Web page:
Everyone who has ever created anything has a style. It is a combination of everything that makes a person; their memories, feelings, likes, dislikes, and thoughts. Everyone has it and similar to how everyone’s experience is unique to them, their style is unique as well. Style is like an accent: it is always present and will mark your work no matter what medium you choose. Art being as subjective as it is, there will be people out there who do not understand or like your style, but there will also be people who are blown away by it. Having a style is not a choice that is consciously made, it is something that develops and grows over time. It can be altered but part of it can also never change. Like all other aspects of yourself, it is a piece of you and belongs to you whether you like it or not.
“There are no good or bad styles, simply a difference in tastes, context, and influences.”
Style is expression. As mentioned above, it is how you feel, experience, or perceive something. It can denote what interests you, what you focus on in your life and environments. Everyone’s focuses are different; some people are more interested in representation than expression. They wish to portray something as they view it while others wish to see or represent things through a more fantastical lens. The approach can differ from person to person, it can be slow and deliberate or quick and gestural.
Skill is often mistakenly linked with style, even though they are correlated, they sit independently next to each other. Confidence comes with knowledge, and skill simply brings the confidence needed to let your style shine through. So long as you are confident in what you are doing, you will always be seen in your work. However, distinct style is not an excuse for lacking knowledge or understanding. Polished work is something that is attained in time, but you should always be striving to achieve it. Some believe that developing a style early on is incredibly limiting, that you assign yourself to it and will stubbornly stick with it until the end. Where really, your style develops with you and the only barrier to its development is believing that you know it all and have nothing left to learn. This thinking might limit you, and it could also lead to people who don’t have similar tastes to you dismissing your work as lesser.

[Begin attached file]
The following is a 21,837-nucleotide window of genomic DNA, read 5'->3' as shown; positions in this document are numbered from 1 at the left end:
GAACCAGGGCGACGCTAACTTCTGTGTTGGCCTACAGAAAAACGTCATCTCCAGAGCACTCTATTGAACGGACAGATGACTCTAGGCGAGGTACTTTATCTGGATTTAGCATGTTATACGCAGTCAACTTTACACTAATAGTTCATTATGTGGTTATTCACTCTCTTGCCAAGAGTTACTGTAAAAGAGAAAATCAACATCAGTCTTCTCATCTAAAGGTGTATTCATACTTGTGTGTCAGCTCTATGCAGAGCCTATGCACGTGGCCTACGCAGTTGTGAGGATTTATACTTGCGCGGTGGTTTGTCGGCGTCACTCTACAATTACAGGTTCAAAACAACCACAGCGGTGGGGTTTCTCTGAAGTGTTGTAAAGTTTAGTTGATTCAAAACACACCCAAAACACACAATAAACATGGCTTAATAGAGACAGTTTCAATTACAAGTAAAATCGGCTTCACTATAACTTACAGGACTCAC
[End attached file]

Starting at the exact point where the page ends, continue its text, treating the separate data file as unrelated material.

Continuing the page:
There are many advantages to having a distinct style, and some disadvantages. The immediate benefit is that your work is recognizably yours, no matter the medium. You will be seen in everything you create and can have a real ownership over your work. Your distinct style makes you stand out, for better or for worse. Difference isn’t always met with excitement, nevertheless it is always more rewarding to be true to yourself. The downside to this is that people may hold you rigidly to a specific way of working or you may even restrict yourself, leading to possible art-blocks. It’s important to remember during an art-block that you don’t always have to create something the same way as before, style is fluid and if you want to create something new, in a different way, you should feel free to do as you please.
Having a distinctive style can be something of a strange topic in the workplace; some believe that it is easier to be fluent in many distinct styles and others think that having a key voice is the most important aspect of being creative. While practicing a variety of styles can be good for skill development, it can also be confusing or place greater value on some specific styles over others. This preference of some styles over others further pushes the divide between interests, and in the long run can cut people off from influences that may be incredibly inspiring or potentially necessary to them.
“Art styles need to be more present in Creative Industries by shifting importance from technical skill to actual artistic development”
Collaboration is incredibly important in Creative Industries. It often helps to solve problems and helps people to grow and develop, which is why a diversity of styles is absolutely essential. Since everyone’s style is unique, it can be beneficial to have a variety of voices to complement, contrast and challenge each other and allow every artist to learn and grow. Every project is different and naturally no style will be able to work in every situation, so having a variety of strong distinct voices means that there will always be a creative and unique approach. Having many assorted styles also opens a conversation in which everyone can learn and be influenced by each other and encourage further development.
Style needs to be constantly refined and developed and everyone is at a different stage in their development. In the workplace, there needs to be an active pursuit of strong forms of expression as well as help and support to allow others to grow into their full potential. Ultimately, there is no right or wrong way when it comes to style. There are no good or bad styles, simply a difference in tastes, context, and influences. Style comes in time, through practice, research, and experience, and it is important to facilitate this as much as possible.
Overall, distinctive and strong art styles need to be more present in Creative Industries which can only be achieved from shifting importance from technical skill to actual artistic development. This would also help broaden the general view of style and help remove some of the apprehension of having a distinct style early on. More emphasis should be brought on what you bring to the table and less on the quality of it.